2.3 ‘Good-enough’ mothering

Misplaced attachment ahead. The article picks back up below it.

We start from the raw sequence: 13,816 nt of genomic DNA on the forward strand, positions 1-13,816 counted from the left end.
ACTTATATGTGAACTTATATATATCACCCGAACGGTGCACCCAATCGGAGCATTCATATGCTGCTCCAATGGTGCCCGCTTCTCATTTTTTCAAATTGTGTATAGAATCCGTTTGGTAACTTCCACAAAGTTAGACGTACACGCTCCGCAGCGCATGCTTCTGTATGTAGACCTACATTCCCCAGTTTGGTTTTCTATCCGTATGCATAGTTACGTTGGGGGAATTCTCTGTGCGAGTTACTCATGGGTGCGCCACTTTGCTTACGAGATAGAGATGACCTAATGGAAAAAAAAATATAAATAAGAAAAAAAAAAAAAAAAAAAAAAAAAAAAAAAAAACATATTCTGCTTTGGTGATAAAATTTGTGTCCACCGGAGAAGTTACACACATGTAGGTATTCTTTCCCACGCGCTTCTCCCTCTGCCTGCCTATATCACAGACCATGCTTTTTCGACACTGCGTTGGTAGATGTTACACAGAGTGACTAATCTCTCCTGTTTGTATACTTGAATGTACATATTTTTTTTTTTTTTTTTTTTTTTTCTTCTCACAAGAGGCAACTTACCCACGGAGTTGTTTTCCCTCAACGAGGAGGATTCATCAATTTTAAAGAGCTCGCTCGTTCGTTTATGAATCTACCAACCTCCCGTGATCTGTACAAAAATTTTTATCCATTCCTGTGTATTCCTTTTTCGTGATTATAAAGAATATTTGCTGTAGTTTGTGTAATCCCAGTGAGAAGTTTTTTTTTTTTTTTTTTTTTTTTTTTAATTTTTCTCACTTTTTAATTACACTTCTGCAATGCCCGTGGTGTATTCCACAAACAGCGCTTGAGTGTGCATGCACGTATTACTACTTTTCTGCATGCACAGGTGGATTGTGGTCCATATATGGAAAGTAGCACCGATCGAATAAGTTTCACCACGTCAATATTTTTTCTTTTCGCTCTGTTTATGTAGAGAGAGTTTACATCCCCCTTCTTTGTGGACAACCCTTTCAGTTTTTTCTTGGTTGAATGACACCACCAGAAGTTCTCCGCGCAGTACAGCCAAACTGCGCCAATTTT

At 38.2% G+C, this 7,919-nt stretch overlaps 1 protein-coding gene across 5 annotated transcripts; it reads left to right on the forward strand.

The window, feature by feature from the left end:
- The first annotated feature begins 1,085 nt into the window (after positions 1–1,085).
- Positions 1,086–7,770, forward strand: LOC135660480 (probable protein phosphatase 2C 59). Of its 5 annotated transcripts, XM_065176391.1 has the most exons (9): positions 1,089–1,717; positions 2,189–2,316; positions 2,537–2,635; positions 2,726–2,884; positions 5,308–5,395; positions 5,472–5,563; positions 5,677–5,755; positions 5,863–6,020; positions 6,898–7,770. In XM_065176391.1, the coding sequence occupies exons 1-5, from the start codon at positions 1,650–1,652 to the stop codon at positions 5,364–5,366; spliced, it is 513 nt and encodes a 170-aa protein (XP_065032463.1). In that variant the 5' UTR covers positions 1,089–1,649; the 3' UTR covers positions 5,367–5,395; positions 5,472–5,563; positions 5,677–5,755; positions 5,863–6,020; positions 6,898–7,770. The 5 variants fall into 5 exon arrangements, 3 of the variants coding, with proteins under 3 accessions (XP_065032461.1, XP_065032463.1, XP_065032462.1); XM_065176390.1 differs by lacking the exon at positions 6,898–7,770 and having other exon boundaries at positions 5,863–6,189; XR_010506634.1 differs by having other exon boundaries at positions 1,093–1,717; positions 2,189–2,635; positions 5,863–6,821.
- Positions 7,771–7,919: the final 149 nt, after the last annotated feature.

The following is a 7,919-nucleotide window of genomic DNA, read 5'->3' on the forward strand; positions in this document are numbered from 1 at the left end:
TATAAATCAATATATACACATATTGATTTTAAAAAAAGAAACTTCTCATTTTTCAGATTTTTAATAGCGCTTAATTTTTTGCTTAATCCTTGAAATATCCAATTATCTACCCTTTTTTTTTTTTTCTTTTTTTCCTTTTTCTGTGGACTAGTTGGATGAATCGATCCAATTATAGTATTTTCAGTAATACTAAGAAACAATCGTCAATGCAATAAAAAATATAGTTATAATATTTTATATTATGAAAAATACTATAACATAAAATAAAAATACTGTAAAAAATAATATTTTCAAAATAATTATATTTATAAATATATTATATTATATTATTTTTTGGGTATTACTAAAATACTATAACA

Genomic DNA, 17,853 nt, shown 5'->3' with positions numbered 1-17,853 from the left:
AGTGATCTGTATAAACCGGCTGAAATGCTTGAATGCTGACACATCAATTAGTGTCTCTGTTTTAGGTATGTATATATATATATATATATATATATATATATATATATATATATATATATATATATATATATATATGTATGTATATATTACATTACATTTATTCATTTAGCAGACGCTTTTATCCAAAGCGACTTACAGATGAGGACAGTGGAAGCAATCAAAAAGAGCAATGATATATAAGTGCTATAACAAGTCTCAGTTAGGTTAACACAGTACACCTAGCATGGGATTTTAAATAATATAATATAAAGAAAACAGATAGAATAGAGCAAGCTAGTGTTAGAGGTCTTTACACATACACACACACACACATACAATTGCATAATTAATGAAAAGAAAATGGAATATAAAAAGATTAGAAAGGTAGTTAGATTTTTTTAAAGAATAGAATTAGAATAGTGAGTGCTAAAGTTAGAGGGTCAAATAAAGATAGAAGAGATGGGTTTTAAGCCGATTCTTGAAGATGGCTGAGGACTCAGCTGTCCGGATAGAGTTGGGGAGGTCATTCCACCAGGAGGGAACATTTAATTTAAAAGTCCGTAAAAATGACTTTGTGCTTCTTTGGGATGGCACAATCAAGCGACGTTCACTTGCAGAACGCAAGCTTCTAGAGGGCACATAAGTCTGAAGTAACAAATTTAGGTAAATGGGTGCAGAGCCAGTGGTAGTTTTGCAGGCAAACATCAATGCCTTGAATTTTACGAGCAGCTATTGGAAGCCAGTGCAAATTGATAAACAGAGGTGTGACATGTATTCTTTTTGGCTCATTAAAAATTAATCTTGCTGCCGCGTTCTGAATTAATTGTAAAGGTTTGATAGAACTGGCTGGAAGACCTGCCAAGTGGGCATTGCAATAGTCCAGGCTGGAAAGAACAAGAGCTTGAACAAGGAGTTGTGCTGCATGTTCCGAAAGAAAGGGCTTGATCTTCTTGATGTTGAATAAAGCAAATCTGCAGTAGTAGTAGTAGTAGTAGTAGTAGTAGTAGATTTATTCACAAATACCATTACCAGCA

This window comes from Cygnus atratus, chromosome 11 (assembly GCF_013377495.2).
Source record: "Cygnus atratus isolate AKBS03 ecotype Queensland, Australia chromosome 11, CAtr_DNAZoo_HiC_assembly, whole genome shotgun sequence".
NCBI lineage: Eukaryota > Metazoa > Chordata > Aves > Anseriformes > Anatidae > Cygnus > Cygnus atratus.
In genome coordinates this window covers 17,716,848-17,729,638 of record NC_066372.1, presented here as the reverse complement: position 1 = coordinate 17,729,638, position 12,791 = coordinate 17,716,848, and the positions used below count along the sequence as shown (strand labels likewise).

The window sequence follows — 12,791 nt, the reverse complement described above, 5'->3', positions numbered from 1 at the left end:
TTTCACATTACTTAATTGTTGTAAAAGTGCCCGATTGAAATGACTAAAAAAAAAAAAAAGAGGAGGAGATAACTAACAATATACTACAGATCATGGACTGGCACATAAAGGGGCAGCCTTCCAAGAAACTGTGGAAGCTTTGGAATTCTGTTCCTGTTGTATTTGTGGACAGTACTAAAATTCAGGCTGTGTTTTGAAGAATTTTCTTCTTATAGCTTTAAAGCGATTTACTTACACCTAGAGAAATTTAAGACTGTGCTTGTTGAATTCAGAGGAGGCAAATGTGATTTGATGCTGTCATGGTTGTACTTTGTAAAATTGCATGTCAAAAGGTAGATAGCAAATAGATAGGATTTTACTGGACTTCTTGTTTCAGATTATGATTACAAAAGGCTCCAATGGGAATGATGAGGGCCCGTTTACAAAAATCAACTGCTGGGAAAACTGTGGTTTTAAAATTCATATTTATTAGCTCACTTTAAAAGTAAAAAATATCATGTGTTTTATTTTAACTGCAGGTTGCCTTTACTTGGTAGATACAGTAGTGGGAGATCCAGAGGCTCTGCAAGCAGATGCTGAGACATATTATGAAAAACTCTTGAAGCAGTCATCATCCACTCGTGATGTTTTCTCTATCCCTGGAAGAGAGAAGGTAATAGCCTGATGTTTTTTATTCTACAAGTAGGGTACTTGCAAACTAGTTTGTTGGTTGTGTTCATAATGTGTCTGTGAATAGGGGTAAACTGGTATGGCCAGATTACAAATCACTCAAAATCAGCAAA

Bowlby was much influenced by the work of Donald Winnicott, who, in his work with mothers and infants, came to see how important it is for a mother to be emotionally available to her infant, and for a ‘system’ of two-way communication to be built up. At the same time, he did a great deal to challenge the idea of a ‘perfect mother’. He strongly believed that an important part of a mother’s role is to allow her infant to experience tolerable frustrations. He coined the term ‘good-enough mother’ to describe a mother who allows just the right amount of delay in meeting an infant’s needs to encourage both tolerance of waiting and confidence in ultimate satisfaction (Winnicott, 1964). This then leads, according to Winnicott, to a healthy development of independence and sense of self (Winnicott, 1965). He did not believe that a mother was doing the best for her child if her aim was to alleviate all distress, discomfort and frustration at the earliest possible opportunity.